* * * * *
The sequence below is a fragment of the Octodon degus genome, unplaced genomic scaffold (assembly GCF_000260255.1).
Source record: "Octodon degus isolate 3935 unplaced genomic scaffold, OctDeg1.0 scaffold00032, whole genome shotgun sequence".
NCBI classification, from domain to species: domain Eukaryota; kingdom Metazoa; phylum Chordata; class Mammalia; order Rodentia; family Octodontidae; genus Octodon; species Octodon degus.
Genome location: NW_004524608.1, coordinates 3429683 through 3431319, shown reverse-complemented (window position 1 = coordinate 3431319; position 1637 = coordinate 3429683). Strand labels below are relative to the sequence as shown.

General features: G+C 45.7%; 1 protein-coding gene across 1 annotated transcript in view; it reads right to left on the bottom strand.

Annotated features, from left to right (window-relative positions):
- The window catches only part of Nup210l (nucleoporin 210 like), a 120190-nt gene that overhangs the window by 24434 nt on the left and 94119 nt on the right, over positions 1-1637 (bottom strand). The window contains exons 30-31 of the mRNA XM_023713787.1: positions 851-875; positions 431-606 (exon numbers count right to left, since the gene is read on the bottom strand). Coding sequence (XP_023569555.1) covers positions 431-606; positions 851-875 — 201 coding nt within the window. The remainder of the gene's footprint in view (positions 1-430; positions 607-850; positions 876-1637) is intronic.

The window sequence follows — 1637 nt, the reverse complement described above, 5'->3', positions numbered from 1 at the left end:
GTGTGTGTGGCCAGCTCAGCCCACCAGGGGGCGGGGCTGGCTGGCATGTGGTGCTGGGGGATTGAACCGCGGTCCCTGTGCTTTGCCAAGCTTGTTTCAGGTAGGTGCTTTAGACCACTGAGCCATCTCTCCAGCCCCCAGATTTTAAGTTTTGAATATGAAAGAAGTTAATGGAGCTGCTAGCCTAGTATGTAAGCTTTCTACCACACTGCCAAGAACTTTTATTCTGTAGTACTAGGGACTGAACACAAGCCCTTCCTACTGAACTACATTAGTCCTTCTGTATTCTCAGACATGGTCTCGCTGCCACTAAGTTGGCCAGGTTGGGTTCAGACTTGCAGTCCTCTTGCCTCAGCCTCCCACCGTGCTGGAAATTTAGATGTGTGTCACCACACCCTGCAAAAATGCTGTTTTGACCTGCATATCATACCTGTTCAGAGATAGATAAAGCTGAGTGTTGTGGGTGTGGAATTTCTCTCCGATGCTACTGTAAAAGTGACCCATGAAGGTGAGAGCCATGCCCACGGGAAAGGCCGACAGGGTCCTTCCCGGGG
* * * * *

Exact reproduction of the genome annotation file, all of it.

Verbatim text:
The sequence below is a fragment of the Octodon degus genome, unplaced genomic scaffold (assembly GCF_000260255.1).
Source record: "Octodon degus isolate 3935 unplaced genomic scaffold, OctDeg1.0 scaffold00032, whole genome shotgun sequence".
NCBI classification, from domain to species: domain Eukaryota; kingdom Metazoa; phylum Chordata; class Mammalia; order Rodentia; family Octodontidae; genus Octodon; species Octodon degus.
Genome location: NW_004524608.1, coordinates 3429683 through 3431319, shown reverse-complemented (window position 1 = coordinate 3431319; position 1637 = coordinate 3429683). Strand labels below are relative to the sequence as shown.

General features: G+C 45.7%; 1 protein-coding gene across 1 annotated transcript in view; it reads right to left on the bottom strand.

Annotated features, from left to right (window-relative positions):
- The window catches only part of Nup210l (nucleoporin 210 like), a 120190-nt gene that overhangs the window by 24434 nt on the left and 94119 nt on the right, over positions 1-1637 (bottom strand). The window contains exons 30-31 of the mRNA XM_023713787.1: positions 851-875; positions 431-606 (exon numbers count right to left, since the gene is read on the bottom strand). Coding sequence (XP_023569555.1) covers positions 431-606; positions 851-875 — 201 coding nt within the window. The remainder of the gene's footprint in view (positions 1-430; positions 607-850; positions 876-1637) is intronic.

The window sequence follows — 1637 nt, the reverse complement described above, 5'->3', positions numbered from 1 at the left end:
GTGTGTGTGGCCAGCTCAGCCCACCAGGGGGCGGGGCTGGCTGGCATGTGGTGCTGGGGGATTGAACCGCGGTCCCTGTGCTTTGCCAAGCTTGTTTCAGGTAGGTGCTTTAGACCACTGAGCCATCTCTCCAGCCCCCAGATTTTAAGTTTTGAATATGAAAGAAGTTAATGGAGCTGCTAGCCTAGTATGTAAGCTTTCTACCACACTGCCAAGAACTTTTATTCTGTAGTACTAGGGACTGAACACAAGCCCTTCCTACTGAACTACATTAGTCCTTCTGTATTCTCAGACATGGTCTCGCTGCCACTAAGTTGGCCAGGTTGGGTTCAGACTTGCAGTCCTCTTGCCTCAGCCTCCCACCGTGCTGGAAATTTAGATGTGTGTCACCACACCCTGCAAAAATGCTGTTTTGACCTGCATATCATACCTGTTCAGAGATAGATAAAGCTGAGTGTTGTGGGTGTGGAATTTCTCTCCGATGCTACTGTAAAAGTGACCCATGAAGGTGAGAGCCATGCCCACGGGAAAGGCCGACAGGGTCCTTCCCGGGG